X_1\simeq {\left({2-s\over s-1}\right)^{1/5}\over f^{2/5}}-...
...t({2-s\over s-1}\right)^{1/5}\over f^{2/5}}-{4\over 5g_2}\cdot
\end{displaymath} (14)

F3(f) then is very similar to the integral (SL-97) for the steep spectrum case, and we apply approximation (SL-99) to obtain

F(f\ll (s-1)^{-1/2}) \simeq
{4F_0\over 5}(1-g_2^{-1})
\left({2-s\over s-1}\right)^{-1/5}f^{-3/5}.
\end{displaymath} (15)

Apart from constants, we obtain the same behaviour as for the steep spectrum that the fluence spectral index equals 0.6 at low frequencies independent of the injected spectral index s.

2.2 High frequencies f > (s-1)-1/2

For high frequency values ($f\gg 1$) the third term (11) does not contribute to the fluence. The first term (9) contributes only at frequencies higher than $f\ge g_2^{(2-s)/2}$. For frequencies $g_2^{(2-s)/2}\le f\ll g_2^{(6-s)/2}$, much less than the maximum frequency, we obtain

F_1(g_2^{(2-s)/2}\le f\ll g_2^{(6-s)/2})\simeq g_2^{-(s^2-5s+10)/4}.
\end{displaymath} (16)

In the second term (10) we substitute t=(s-1)1/4f1/2x(6-s)/4 to derive
                            $\displaystyle %
F_2(f\gg 1)$ = $\displaystyle (s-1)^{{3-s\over 4}}\int_{g_2^{-1}}^{(s-1)^{-{1\over 6-s}}f^{-{2\over 6-s}}}{\rm d}x~ x^{(2-s)(3-s)/4}$  
    $\displaystyle \times ~ \left[1\!-\!(s\!-\!1)^{1/4}f^{1/2}x^{{6-s\over 4}}\right]^{s-2}
H\left[x\!-\!(s\!-\!1)^{-{1\over 2-s}}f^{-{2\over 2-s}}\right]$  
  = $\displaystyle {4\over 6-s}(s-1)^{{2-s\over 6-s}}f^{-{s^2-5s+10\over 2(6-s)}}
\int_{(s-1)^{1/4}f^{1/2}g_2^{(s-6)/4}}^1{\rm d}t~$  
    $\displaystyle \times ~ t^{{s^2-4s+4\over 6-s}}(1-t)^{s-2}
H\left[t-(s-1)^{-{1\over 2-s}}f^{-{2\over 2-s}}\right].$ (17)

Comparing the argument of the Heaviside function with the lower integration limit yields the two frequency ranges with f2=(s-1)-1/2g2(2-s)/2
                            $\displaystyle %
F_2(f\gg 1)$ = $\displaystyle {4\over 6-s}(s-1)^{{2-s\over 6-s}}f^{-{s^2-5s+10\over 2(6-s)}}$  
    $\displaystyle \times ~ \Bigl(H\left[f_2-f\right]
\int_{(s-1)^{-{1\over 2-s}}f^{-{2\over 2-s}}}^1{\rm d}t~ t^{{s^2-4s+4\over 6-s}}(1-t)^{s-2}$  
    $\displaystyle + ~H\left[f\!-\!f_2\right]\!
\int_{(s-1)^{1/4}f^{1/2}g_2^{(s-6)/4}}^1{\rm d}t~ t^{{s^2-4s+4\over 6-s}}(1\!-\!t)^{s-2}\Bigr)$ (18)

which can be expressed in terms of hypergeometric functions allowing no simple analytical form. This implies that a fully analytical solution of the fluence at all frequencies $f\gg 1$ cannot be achieved, so that the integral has to be solved numerically (see Sect. 3).

We note, however, that for frequencies $1\ll f\ll g_2^{(6-s)/2}$ both lower integration limits are small compared to unity, allowing us to approximate both remaining integrals by the constant

$\displaystyle %
I_1(s)=\int_0^1{\rm d}t~ t^{{s^2-4s+4\over 6-s}}(1-t)^{s-2}=
...\right)\Gamma \left(s-1\right)\over \Gamma \left({2(s+2)\over 6-s}\right)}\cdot$     (19)

Collecting terms we find for the fluence at high frequencies
           $\displaystyle %
F(1\ll f\ll g_2^{(6-s)/2})$ $\textstyle \simeq$ $\displaystyle {N_0\over A_0U_1^{1/2}\gamma _1^s}f^{-{s+2\over 6-s}}$  
    $\displaystyle \times ~
\left[{4I_1(s)\over 6-s}(s-1)^{{2-s\over 6-s}}+\left({f\over g_2^{(6-s)/2}}\right)^{s^2-5s+10\over 2(6-s)}\right]$  
  $\textstyle \simeq$ $\displaystyle {N_0\over A_0U_1^{1/2}\gamma _1^s}{4I_1(s)\over 6-s}(s-1)^{{2-s\over 6-s}}f^{-{s+2\over 6-s}}.$ (20)

With respect to the fluence (15) at low frequencies a spectral steepening by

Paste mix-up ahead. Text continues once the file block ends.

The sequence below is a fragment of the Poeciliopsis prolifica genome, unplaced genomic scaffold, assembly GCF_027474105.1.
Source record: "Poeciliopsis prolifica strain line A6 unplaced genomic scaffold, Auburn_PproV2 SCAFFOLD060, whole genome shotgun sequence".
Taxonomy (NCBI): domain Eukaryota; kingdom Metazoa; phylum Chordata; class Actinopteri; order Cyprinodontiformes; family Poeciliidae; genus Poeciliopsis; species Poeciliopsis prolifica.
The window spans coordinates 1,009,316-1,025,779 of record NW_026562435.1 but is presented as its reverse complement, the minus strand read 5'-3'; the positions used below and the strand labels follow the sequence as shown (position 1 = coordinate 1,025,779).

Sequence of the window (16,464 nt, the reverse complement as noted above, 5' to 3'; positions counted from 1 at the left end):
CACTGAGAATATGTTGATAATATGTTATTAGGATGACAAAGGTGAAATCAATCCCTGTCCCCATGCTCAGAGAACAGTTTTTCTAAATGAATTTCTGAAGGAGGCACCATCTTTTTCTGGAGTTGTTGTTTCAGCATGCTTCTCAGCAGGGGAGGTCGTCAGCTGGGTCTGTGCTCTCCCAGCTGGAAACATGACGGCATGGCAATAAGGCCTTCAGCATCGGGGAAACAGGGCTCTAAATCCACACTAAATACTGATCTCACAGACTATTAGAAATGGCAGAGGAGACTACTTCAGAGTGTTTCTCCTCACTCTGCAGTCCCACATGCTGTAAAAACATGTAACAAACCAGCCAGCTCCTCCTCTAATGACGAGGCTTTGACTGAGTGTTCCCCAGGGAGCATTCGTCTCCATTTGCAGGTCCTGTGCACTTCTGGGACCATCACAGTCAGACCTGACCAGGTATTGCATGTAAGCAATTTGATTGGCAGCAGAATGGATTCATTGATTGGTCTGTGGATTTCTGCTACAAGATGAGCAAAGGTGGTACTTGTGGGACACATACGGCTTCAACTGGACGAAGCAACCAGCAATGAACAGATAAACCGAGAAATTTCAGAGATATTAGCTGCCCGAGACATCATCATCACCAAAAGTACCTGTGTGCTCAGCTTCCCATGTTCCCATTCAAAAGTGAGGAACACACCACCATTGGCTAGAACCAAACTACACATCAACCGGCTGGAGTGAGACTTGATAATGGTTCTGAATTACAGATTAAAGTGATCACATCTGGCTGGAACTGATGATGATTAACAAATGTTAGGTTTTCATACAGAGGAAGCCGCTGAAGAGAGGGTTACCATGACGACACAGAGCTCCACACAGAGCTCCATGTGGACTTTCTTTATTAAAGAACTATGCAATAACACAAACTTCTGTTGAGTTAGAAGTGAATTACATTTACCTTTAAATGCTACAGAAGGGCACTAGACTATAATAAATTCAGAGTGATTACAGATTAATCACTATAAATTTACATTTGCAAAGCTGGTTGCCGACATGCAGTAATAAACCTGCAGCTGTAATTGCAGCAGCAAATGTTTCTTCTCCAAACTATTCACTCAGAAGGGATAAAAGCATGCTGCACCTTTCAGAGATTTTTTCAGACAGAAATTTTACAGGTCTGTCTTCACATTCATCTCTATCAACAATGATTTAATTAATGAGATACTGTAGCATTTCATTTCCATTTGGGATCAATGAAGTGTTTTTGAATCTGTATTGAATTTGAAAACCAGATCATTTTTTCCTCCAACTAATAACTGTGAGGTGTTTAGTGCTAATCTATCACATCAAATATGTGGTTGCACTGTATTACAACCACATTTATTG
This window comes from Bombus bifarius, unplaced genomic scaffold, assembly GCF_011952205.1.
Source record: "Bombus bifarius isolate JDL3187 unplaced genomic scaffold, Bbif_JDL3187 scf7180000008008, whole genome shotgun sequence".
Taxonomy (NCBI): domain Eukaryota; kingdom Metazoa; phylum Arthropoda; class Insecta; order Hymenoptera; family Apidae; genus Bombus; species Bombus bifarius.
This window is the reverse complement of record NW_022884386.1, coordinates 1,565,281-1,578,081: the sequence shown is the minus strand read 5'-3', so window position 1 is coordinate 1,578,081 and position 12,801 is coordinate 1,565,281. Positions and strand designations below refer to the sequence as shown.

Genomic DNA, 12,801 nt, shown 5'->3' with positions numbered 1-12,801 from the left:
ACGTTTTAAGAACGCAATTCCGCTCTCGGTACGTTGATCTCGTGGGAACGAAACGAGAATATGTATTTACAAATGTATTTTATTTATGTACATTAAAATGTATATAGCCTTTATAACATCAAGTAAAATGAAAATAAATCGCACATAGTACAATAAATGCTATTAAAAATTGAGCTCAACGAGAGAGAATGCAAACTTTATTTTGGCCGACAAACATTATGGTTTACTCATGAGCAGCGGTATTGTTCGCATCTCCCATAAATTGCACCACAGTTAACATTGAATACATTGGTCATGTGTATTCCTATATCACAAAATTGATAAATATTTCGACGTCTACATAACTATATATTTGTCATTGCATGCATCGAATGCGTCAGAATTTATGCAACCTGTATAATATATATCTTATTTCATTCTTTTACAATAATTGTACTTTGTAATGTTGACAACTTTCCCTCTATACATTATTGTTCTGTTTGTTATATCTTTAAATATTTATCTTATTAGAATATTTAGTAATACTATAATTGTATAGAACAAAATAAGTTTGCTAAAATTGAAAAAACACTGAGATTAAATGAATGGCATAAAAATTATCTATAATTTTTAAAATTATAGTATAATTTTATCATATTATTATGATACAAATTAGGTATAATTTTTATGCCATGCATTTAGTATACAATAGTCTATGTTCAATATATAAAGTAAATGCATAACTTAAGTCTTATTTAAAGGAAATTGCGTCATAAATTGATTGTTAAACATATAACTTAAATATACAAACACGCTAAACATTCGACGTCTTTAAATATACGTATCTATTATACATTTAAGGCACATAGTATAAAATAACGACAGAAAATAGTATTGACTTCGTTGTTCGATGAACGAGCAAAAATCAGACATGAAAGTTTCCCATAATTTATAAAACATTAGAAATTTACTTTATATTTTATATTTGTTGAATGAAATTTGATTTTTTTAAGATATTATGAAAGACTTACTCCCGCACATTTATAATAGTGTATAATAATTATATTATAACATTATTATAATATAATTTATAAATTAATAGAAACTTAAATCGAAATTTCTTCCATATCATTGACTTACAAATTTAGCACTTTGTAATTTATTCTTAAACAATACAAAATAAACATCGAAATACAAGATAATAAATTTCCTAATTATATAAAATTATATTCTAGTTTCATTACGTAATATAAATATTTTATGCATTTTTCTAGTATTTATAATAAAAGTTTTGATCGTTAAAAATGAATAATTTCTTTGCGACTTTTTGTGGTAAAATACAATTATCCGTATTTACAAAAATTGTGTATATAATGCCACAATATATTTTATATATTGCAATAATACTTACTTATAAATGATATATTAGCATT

\Delta (s)={s+2\over 6-s}-{3\over 5}={8(s-1)\over 5(6-s)}
\end{displaymath} (21)

occurs which depends on the value of the injection spectral index (1<s<2). The spectral steepening is limited to values $0<\Delta (s)<(2/5)$.

\end{figure} Figure 1:

Nonlinear fluence F(f) in arbitrary units multiplied by f0.6 as a function of the normalized frequency f for two values of s for $\gamma _1=g_2=10^4$.

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3 Numerical solution for the fluence

Because of the problem of the analytical integration for the fluence at high frequencies we calculate the relevant integrals numerically for $\gamma _1=10^4$ and g2=104. Figure 1 shows the frequency behaviour of the fluence F(f) multiplied by f0.6 for the two cases s=3/2 and s=17/16. Figure 1 shows a clear break in the fluence spectrum above $f\simeq 1$. The fluence steepens from the f-0.6-spectrum to a steeper spectrum. The high-frequency power law spectral index is determined by the injected electron spectral index s in agreement with the analytical steepening (21).

4 Discussion

We have calculated the synchrotron fluence of relativistic electrons for instantaneous injection of a flat power-law spectrum with a spectral index 1<s<2 and nonlinear synchrotron radiation cooling. At small normalised frequencies the fluence varies proportionally to ${\propto}f^{-0.6}$ independently of the value of s. SL obtained the same behaviour for steep spectral index values s>2. At high frequencies $f\gg 1$ the fluence spectrum steepens to a power law determined by the electron injection spectral index s.

We conclude that, independent of the steepness of the injected electron spectrum, nonlinear radiative cooling of ultrarelativistic electrons reveals itself by the unique f-0.6-synchrotron fluence spectrum at low frequencies which is steeper than the f-0.5-synchrotron fluence spectrum at low frequencies for linear cooling (SL). The value of the transition frequency to the unique fluence spectrum depends on the lower cut-off $\gamma _1$ of the injected electron power law spectrum.

This work was partially supported by the Deutsche Forschungsgemeinschaft through grant Schl 201/16-2.


All Figures

\end{figure} Figure 1:

Nonlinear fluence F(f) in arbitrary units multiplied by f0.6 as a function of the normalized frequency f for two values of s for $\gamma _1=g_2=10^4$.